Nov 23 Clin Microbiol Infect study

News Scan for Nov 26, 2018

News brief

Romaine in latest E coli outbreak likely came from California

Romaine lettuce suspected in Escherichia coli O157:H7 illnesses in the United States and Canada probably came from California, based on growing and harvesting patterns, Scott Gottlieb, MD, US Food and Drug Administration (FDA) commissioner, said in a Nov 23 Twitter post.

The next step is to withdraw the product that's at risk from the market, then restock the market, he said.

New romaine lettuce from different growing regions, including Florida and Arizona, will soon be harvested, Gottlieb said, adding that officials are working with growers and distributors on labeling produce for location and harvest date as a way of informing consumers that the products are "post purge." Authorities are considering making the labels the new standard to improve product identification and traceability.

Meanwhile, California Leafy Greens Marketing Agreement (LGMA), an industry group centered around government food safety audits, said on Nov 20 that it supports government advisories and the withdrawal of all romaine, which it says is the fastest way to clear the supply chain of contaminated product and make a clean break from harvesting and shipping until the source of the outbreak is identified. It said a group of food safety experts from the produce industry is coming together to help pinpoint the specific source, and it noted that whole-genome sequencing by federal agencies has shown that the same E coli isolate was closely related to two similar outbreaks in 2016 and 2017 linked to leafy greens.

The LGMA said in a Nov 21Twitter post that the industry recently underwent a seasonal transition, wrapping up production in Central California and moving to Yuma, Ariz., a growing cycle designed to provide consumers with lettuce year round.
Nov 23 Scott Gottlieb Twitter thread
Nov 20 LGMA
Nov 21 LGMA

In a related development, the Public Health Agency of Canada (PHAC) on Nov 23 said three more cases have been linked to the outbreak, lifting its total to 22 in three provinces: Ontario, Quebec, and New Brunswick. The number of infections in the United States so far remains at 32 in 11 states.
Nov 23 PHAC update


Six more polio cases recorded in Papua New Guinea, Nigeria, DRC

According to the latest update from the Global Polio Eradication Initiative (GPEI), three countries reported vaccine-derived polio cases in the last week.

Papua New Guinea, which is battling its first polio outbreak in nearly 20 years, recorded three cases of circulating vaccine-derived poliovirus type 1 (cVDPV1), with onsets of paralysis reported from Aug 17 to Sep 30. The cases come from East Sepik and Enga provinces and raise the country's total number of polio cases this year to 25.

In Nigeria, two circulating vaccine-derived poliovirus type 2 (cVDPV2) were reported in Jigwa and Borno states. The patients reported an onset of paralysis on Oct 13 and 17. The cases raise Nigeria's yearly total to 27.

Finally, the Democratic Republic of the Congo (DRC) also recorded a cVDPV2 case in a previously uninfected province, Sankuru. The patient had onset of paralysis on Sep 25. There have now been 19 cases of polio in the DRC in 2018, compared with 10 at this point in 2017.
Nov 23 GPEI


China reports human H5N6 avian flu case, more poultry outbreaks

China has reported another H5N6 avian flu infection, this time involving a 10-year-old girl from the city of Suzhou in Jiangsu province, according to a Nov 23 statement from Hong Kong's Centre for Health Protection (CHP).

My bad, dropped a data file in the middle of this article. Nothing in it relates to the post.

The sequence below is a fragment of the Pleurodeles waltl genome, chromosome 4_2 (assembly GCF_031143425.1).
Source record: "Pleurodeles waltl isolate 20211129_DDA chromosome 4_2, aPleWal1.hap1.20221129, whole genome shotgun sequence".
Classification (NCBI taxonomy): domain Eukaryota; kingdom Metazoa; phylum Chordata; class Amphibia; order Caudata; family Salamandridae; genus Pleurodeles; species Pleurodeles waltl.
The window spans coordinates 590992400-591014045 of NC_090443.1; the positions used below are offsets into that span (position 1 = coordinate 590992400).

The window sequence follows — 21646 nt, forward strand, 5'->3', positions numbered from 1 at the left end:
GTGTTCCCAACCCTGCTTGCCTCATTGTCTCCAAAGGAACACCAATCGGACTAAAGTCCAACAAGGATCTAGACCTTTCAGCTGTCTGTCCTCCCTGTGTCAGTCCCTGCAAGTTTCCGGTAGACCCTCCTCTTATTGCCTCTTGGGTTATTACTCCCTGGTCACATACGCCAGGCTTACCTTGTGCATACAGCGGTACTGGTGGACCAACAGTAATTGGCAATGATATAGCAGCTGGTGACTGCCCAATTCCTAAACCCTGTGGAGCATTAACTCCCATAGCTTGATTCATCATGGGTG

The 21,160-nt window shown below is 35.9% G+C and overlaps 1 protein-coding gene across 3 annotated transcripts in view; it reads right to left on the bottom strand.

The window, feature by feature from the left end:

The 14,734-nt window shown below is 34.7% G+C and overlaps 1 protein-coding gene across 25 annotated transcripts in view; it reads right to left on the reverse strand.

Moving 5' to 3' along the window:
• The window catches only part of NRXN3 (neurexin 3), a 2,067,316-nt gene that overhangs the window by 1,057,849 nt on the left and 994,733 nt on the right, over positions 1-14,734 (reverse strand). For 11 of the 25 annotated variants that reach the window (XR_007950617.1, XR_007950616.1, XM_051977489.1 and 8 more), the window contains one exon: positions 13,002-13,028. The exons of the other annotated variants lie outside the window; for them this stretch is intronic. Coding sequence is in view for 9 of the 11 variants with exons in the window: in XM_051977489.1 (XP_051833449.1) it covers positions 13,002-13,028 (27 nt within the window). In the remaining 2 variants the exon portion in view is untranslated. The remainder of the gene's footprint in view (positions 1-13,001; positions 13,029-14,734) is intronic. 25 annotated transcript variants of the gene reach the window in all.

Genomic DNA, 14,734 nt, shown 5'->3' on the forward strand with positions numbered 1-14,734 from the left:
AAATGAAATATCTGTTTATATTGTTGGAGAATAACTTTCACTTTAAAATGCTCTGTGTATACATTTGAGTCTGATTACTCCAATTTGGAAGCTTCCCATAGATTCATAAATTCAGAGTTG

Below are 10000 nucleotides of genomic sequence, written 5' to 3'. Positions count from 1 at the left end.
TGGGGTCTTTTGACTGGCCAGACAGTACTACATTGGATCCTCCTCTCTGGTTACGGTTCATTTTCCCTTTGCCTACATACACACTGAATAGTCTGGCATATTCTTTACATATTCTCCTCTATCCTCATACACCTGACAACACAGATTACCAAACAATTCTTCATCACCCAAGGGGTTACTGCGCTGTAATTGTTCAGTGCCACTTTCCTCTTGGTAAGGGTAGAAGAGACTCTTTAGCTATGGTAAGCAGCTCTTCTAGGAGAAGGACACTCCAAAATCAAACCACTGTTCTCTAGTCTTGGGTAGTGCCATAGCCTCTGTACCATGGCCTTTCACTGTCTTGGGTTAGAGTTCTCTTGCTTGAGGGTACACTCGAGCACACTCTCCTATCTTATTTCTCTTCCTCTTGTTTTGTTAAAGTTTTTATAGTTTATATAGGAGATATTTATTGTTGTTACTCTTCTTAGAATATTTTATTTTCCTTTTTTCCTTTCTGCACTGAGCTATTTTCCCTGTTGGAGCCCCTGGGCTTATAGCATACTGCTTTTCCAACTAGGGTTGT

The girl's symptoms began on Oct 29, and she was hospitalized on Nov 3. The report did not say if she had contact with poultry or their environments. Jiangsu province is in the east central part of China.

H5N6 has been reported in poultry in a few Asian countries, but China is the only one to report human infections, which are often severe or fatal. Since the first human H5N6 illness was detected in 2014, China has reported 23 cases. The last was reported at the end of October and involved a man from Guangxi province who died from his infection.
Nov 23 CHP statement

In other H5N6 developments, China recently reported three more outbreaks in poultry, according to notifications from the World Organization for Animal Health (OIE) late last week. One of them occurred at a commercial farm in the village of Huinan in Jiangsu province. The event began on Nov 10, killing 320 of 31,649 birds.

The other two outbreaks struck commercial farms at different locations in Yunnan province in southwestern China, with start dates on Oct 28 and Nov 3. Taken together, the outbreaks killed 9,820 of 20,100 susceptible birds. In both provinces, the remaining poultry were culled to curb the spread of the virus.
Nov 23 OIE report on H5N6 in China
Nov 22 OIE report on
H5N6 in China


CDC: Flu activity still low but picking up a bit

Though flu activity in the United States is still low, the US Centers for Disease Control and Prevention (CDC) today reported small increases, with all three seasonal strains circulating, though 2009 H1N1 has been most commonly reported.

Two of the CDC's regions are above their specific baselines for flu-related clinic visits: region two, which mainly includes New York, New Jersey, and the US territories, and region eight, which covers six west central states. Nationally, the percentage of clinic visits for influenza-like illness (ILI) was at 1.9%, which is below the national baseline of 2.2%.

Geographic spread of flu was regional for one state, Kentucky, while Guam and 14 states reported local geographic spread. Georgia, Louisiana, and Oklahoma experienced moderate ILI activity.

One more pediatric flu death was reported, which involved the 2009 H1N1 virus and raises the season's total to three. Overall deaths from pneumonia and flu remained below the seasonal baseline.

Of samples analyzed at public health labs, 98.7% that tested positive for flu were influenza A, and, of subtyped influenza A viruses, 81.7% were 2009 H1N1 and 18.3% were H3N2.
Nov 26 CDC FluView report